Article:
Gross Motor Development is Key to Other Developmental Areas

Early Intervention is designed to promote development and address specific developmental delays. These services are mandated under a federal law call the Individuals with Disabilities Act (IDEA). Common therapies that the child and family may receive include Physical Therapy, Occupational Therapy, Speech Therapy and Developmental Therapy. Early Intervention should begin as soon as possible once a delay is discovered.

Gross Motor delays are sometimes not discovered until a child is not sitting independently or rolling. Some typical ranges for Gross Motor Milestones include: Sits Independently- 5 to 9 months, Crawling on hands and knees- 6 to 12 months, Stands without assistance-8 to 17 months, Walking Independently-9 to 18 months. Physical Therapists use tests designed to determine if gross motor skills are delayed or are still within a normal range of development. Your Physical Therapist will also assess your child’s muscle tone, range of motion, reflexes, and quality of movement.

Physical development is key to the foundation for all other developmental areas. Movement is key to allow babies to have purposeful exploration of their environment. In turn, this also stimulates cognitive, language, and social development.

If a gross motor delay is found, then your Physical Therapist may suggest activities, positioning, developmental toys and equipment that will assist in progressing physical skills. Common activities include tummy time (sometimes with additional chest support), supported sitting skills, trunk strengthening using therapy balls or balance discs, small wrist or ankle weights applied during functional reaching/play skills, and/or lower extremity braces or orthotics to promote alignment due to weak muscles or ligamentous laxity.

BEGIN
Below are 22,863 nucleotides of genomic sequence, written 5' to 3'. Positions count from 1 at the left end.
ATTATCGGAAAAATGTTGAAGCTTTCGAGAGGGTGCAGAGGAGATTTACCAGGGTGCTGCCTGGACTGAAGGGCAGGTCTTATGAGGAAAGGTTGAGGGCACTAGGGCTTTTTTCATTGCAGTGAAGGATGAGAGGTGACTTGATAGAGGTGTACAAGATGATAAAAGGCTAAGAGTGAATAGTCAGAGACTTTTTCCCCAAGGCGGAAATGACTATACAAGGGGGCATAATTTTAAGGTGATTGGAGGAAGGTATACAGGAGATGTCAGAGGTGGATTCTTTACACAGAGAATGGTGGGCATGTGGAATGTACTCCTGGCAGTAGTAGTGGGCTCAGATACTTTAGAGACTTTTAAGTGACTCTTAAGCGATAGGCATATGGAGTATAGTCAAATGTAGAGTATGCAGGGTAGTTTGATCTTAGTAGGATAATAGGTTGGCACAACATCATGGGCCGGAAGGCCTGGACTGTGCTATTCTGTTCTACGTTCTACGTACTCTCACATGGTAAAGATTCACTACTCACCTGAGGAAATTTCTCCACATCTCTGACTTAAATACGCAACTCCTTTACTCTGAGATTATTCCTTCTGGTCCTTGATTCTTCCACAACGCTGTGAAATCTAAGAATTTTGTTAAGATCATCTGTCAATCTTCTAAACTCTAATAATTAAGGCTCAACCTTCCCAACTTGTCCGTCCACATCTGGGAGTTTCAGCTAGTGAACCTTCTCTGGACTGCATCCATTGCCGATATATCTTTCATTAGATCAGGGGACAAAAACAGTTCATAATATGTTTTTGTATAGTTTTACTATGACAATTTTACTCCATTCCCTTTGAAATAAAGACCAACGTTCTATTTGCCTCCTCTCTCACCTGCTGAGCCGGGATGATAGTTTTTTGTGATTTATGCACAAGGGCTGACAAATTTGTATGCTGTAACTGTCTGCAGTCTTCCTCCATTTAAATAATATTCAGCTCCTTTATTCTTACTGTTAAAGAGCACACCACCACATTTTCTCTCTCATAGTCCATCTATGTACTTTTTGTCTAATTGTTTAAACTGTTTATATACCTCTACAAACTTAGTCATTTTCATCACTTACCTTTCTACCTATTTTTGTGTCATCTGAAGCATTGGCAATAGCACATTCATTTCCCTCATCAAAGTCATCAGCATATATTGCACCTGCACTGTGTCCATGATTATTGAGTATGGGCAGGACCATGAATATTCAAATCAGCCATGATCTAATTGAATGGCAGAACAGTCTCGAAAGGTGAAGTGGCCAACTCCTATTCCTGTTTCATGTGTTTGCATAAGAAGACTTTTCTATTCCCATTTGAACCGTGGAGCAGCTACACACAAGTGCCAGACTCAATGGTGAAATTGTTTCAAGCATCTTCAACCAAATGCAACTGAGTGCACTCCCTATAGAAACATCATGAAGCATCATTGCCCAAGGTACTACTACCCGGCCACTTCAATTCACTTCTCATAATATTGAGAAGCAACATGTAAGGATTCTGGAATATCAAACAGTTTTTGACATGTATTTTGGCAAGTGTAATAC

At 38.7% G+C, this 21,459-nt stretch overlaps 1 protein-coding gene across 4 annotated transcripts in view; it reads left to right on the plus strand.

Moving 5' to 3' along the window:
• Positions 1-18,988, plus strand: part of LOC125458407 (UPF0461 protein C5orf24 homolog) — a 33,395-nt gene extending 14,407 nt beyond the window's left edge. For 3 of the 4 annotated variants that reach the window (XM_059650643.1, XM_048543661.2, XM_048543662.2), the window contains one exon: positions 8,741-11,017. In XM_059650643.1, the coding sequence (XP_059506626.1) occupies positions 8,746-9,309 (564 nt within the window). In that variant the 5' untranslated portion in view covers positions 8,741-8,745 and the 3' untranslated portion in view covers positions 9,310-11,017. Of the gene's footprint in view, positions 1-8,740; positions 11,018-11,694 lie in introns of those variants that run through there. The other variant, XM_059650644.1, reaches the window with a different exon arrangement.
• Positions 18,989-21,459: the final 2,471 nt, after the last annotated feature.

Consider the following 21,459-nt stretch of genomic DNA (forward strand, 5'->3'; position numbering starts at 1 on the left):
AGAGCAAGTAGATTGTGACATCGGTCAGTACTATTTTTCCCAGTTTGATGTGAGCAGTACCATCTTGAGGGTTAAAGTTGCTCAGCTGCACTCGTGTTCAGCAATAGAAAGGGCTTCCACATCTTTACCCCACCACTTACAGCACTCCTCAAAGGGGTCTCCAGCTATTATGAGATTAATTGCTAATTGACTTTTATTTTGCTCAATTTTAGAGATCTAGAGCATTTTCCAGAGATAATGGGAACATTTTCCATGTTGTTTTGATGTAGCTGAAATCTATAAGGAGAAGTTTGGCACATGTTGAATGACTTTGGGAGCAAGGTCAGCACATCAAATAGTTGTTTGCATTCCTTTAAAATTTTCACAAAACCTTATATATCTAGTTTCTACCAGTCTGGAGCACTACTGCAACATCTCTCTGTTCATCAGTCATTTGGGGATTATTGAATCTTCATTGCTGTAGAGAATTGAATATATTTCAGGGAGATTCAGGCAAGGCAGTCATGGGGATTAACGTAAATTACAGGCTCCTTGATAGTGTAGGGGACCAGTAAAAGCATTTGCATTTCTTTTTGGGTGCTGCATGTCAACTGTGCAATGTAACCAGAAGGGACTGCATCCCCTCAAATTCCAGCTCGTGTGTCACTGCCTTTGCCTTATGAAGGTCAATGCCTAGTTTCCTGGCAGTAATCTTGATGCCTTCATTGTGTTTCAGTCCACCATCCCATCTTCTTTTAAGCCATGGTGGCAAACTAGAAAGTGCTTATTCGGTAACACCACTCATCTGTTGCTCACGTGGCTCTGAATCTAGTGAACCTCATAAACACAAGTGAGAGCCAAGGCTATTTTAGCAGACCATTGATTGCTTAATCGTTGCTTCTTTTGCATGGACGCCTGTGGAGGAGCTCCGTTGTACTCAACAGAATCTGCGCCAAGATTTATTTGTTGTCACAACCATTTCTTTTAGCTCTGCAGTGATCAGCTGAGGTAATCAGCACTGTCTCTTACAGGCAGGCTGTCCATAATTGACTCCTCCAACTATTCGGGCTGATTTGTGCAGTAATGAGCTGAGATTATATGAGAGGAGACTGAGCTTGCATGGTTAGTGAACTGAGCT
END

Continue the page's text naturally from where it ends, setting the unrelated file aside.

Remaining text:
Early intervention has been shown to result in the child: (a) needing fewer special education and other rehabilitative services later in life; (b) repeating grades less often; and (c) in some cases, were able to show abilities similar to their peers who did not have a need for early intervention.

Contact your state’s Early Intervention Program if you have concerns with your child’s development. A referral can come from you, the parent, or from your child’s physician, or from another agency. Visit http://idea.ed.gov/ to learn more about IDEA or to find additional resources.

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Mary Jane Baniak, Ph.D.

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